Support for docker distribution 2.4

The OpenShift 3.3 registry will provide support for docker distribution registry 2.4, and the features will be backported to OpenShift 3.2.  Version 2.4 includes a variety of performance and usability enhancements, notably:

Cross-repo Mounting When Pushing Images That Already Exist in the OpenShift Registry

When a client wishes to push a blob to a target repo from a primary source, and knows that the blob already exists in a secondary source repo on the same server as the target, this feature gives the user the ability to optimize the push by requesting the server cross-mount the blob from the secondary source repo, speeding up push time.

Of course, the client must have proper authorizations (pull/push on the target repo, pull on the secondary source repo). If the client is not authorized to pull from the secondary source repo, the blob push will proceed, unoptimized, and the client will push the entire blob to the target repo from the primary source repo without assistance from the secondary source repo.

Support for the New schema2 Storage Format for Images

The image manifest version 2, schema 2 (aka, schema2), allows multi-architecture images via a manifest list which references image manifests for one or more platform-specific versions of an image (e.g. amd64 versus ppc64le).  Schema2 also supports the ability to hash an image’s configuration, to create an ID for the image and provide docker content-addressable information about the image.

To preserve compatibility with older docker versions, support for schema2 must be manually enabled:

$ oc login -u system:admin
$ oc set env dc/docker-registry -n default REGISTRY_MIDDLEWARE_REPOSITORY_OPENSHIFT_ACCEPTSCHEMA2=true

Allow images from a remote registry to be “pulled-through” the OpenShift registry

The OpenShift integrated registry allows remote public and private images to be tagged into an image stream and “pulled-through” it, as if the image were already pushed to the OpenShift registry.  Authentication credentials required for private images to create the image stream are re-used by the integrated registry for subsequent pull-through requests to the remote registry.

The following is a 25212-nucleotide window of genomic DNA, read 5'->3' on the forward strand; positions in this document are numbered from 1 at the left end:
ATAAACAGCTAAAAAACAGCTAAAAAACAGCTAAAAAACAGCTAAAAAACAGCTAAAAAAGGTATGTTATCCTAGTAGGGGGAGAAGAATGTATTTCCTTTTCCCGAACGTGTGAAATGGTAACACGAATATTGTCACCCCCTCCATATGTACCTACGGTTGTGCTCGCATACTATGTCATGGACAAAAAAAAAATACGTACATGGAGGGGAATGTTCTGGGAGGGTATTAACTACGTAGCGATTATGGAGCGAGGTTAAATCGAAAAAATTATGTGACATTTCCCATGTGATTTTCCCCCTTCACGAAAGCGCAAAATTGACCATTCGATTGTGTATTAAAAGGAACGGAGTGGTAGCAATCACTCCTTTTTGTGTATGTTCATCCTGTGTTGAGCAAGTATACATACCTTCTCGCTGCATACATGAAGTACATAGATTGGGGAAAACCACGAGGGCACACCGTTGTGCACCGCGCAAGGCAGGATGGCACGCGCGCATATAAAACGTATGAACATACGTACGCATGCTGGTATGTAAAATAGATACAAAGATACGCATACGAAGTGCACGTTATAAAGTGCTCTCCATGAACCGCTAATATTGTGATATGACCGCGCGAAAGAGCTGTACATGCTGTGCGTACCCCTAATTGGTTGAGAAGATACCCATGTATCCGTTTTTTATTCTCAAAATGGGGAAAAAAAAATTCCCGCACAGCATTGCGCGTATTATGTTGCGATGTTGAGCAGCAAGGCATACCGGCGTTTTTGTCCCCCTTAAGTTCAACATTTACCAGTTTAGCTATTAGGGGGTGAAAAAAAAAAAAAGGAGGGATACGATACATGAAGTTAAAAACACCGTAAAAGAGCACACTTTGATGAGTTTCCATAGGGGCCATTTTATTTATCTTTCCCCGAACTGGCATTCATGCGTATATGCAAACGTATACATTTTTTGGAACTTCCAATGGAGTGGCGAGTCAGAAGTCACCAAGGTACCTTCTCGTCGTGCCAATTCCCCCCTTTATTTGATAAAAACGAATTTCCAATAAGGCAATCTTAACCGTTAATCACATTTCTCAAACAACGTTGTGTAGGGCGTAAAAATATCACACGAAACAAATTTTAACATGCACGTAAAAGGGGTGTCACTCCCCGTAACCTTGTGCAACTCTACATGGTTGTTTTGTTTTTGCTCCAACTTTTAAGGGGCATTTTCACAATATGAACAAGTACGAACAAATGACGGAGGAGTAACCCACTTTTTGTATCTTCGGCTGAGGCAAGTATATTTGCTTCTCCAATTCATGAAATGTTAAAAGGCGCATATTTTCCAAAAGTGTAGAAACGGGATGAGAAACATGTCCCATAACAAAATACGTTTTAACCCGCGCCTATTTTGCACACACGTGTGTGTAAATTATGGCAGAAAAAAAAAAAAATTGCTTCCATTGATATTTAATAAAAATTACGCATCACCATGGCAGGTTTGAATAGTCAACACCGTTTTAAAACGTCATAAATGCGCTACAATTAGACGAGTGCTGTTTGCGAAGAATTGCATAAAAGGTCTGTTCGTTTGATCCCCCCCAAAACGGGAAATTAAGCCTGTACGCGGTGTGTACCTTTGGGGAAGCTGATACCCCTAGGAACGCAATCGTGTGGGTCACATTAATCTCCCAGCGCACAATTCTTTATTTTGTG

The content-offload optimization configuration is still honored by pull-through requests. If the pull-through request points to a remote registry configured with both a storage backend (for example, GCS, S3 or Swift storage) and content-offload enabled, a redirect URL that points directly to the blobs on the remote backend storage will be passed through the local registry to the local docker daemon, creating a direct connection to the remote storage for the blobs.

To optimize image and blob lookups for pull-through requests, a small cache is kept in the registry to track which image streams have the manifest for the requested blobs, avoiding a potentially costly multi-server search.

Conclusion

The OpenShift 3.3 registry continues to add functionality to an intuitive interface with the goal of improving container image management. We hope you will try and integrate some of these new registry features into your environment to improve how it is that you develop.

 

Related Posts

If you want to learn more about the new features of OpenShift 3.3 Don’t miss the following blog posts from our engineering team:

What’s New in OpenShift 3.3 – Developer Experience

What’s New in OpenShift 3.3 – Cluster Management

What’s New in OpenShift 3.3 – Web Console

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News, OpenShift Container Platform, OpenShift Origin